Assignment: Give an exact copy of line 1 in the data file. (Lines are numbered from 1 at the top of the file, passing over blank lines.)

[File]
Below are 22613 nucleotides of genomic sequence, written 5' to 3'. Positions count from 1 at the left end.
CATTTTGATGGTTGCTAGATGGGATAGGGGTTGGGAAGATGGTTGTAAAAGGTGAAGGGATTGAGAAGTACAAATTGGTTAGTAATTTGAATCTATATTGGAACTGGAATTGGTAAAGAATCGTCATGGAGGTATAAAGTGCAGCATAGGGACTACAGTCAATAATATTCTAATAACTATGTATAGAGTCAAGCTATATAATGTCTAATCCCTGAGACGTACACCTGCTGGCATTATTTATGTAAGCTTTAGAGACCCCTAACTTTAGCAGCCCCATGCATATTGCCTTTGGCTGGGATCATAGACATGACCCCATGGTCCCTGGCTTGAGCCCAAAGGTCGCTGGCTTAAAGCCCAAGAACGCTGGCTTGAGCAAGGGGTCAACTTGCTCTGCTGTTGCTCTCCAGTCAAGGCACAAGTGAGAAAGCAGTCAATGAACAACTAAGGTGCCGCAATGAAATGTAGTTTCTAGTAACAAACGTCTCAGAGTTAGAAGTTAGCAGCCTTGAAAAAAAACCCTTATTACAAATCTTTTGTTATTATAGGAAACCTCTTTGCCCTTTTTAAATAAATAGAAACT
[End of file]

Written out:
Below are 22613 nucleotides of genomic sequence, written 5' to 3'. Positions count from 1 at the left end.